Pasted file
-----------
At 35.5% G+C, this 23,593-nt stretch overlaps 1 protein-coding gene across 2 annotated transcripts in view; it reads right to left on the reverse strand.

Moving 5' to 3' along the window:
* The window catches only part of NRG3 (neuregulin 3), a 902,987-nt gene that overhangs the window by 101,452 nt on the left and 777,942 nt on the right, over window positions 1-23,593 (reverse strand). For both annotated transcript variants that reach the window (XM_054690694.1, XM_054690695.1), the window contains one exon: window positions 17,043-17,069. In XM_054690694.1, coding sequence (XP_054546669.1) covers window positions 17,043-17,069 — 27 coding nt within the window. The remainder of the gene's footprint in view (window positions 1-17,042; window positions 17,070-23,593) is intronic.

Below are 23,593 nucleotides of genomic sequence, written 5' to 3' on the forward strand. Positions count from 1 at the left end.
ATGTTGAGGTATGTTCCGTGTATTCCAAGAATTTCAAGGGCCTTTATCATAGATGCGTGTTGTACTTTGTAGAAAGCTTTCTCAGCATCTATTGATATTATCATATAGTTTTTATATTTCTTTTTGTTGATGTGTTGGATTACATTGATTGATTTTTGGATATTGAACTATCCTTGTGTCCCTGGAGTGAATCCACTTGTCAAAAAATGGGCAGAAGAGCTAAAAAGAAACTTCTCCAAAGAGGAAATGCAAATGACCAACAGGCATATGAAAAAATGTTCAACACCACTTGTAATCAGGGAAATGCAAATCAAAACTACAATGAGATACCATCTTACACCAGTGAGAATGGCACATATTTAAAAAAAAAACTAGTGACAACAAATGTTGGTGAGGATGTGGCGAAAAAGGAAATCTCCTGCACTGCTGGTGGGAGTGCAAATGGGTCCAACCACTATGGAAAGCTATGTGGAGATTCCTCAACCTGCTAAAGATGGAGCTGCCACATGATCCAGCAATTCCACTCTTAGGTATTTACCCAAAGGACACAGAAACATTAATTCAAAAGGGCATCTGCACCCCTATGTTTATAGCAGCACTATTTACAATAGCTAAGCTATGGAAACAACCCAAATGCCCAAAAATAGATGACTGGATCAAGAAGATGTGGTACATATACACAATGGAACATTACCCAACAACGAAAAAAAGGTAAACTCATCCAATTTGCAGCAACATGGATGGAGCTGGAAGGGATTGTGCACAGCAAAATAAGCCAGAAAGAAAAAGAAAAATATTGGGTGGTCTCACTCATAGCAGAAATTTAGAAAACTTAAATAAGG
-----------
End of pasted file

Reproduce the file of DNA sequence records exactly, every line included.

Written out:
At 35.5% G+C, this 23,593-nt stretch overlaps 1 protein-coding gene across 2 annotated transcripts in view; it reads right to left on the reverse strand.

Moving 5' to 3' along the window:
* The window catches only part of NRG3 (neuregulin 3), a 902,987-nt gene that overhangs the window by 101,452 nt on the left and 777,942 nt on the right, over window positions 1-23,593 (reverse strand). For both annotated transcript variants that reach the window (XM_054690694.1, XM_054690695.1), the window contains one exon: window positions 17,043-17,069. In XM_054690694.1, coding sequence (XP_054546669.1) covers window positions 17,043-17,069 — 27 coding nt within the window. The remainder of the gene's footprint in view (window positions 1-17,042; window positions 17,070-23,593) is intronic.

Below are 23,593 nucleotides of genomic sequence, written 5' to 3' on the forward strand. Positions count from 1 at the left end.
ATGTTGAGGTATGTTCCGTGTATTCCAAGAATTTCAAGGGCCTTTATCATAGATGCGTGTTGTACTTTGTAGAAAGCTTTCTCAGCATCTATTGATATTATCATATAGTTTTTATATTTCTTTTTGTTGATGTGTTGGATTACATTGATTGATTTTTGGATATTGAACTATCCTTGTGTCCCTGGAGTGAATCCACTTGTCAAAAAATGGGCAGAAGAGCTAAAAAGAAACTTCTCCAAAGAGGAAATGCAAATGACCAACAGGCATATGAAAAAATGTTCAACACCACTTGTAATCAGGGAAATGCAAATCAAAACTACAATGAGATACCATCTTACACCAGTGAGAATGGCACATATTTAAAAAAAAAACTAGTGACAACAAATGTTGGTGAGGATGTGGCGAAAAAGGAAATCTCCTGCACTGCTGGTGGGAGTGCAAATGGGTCCAACCACTATGGAAAGCTATGTGGAGATTCCTCAACCTGCTAAAGATGGAGCTGCCACATGATCCAGCAATTCCACTCTTAGGTATTTACCCAAAGGACACAGAAACATTAATTCAAAAGGGCATCTGCACCCCTATGTTTATAGCAGCACTATTTACAATAGCTAAGCTATGGAAACAACCCAAATGCCCAAAAATAGATGACTGGATCAAGAAGATGTGGTACATATACACAATGGAACATTACCCAACAACGAAAAAAAGGTAAACTCATCCAATTTGCAGCAACATGGATGGAGCTGGAAGGGATTGTGCACAGCAAAATAAGCCAGAAAGAAAAAGAAAAATATTGGGTGGTCTCACTCATAGCAGAAATTTAGAAAACTTAAATAAGG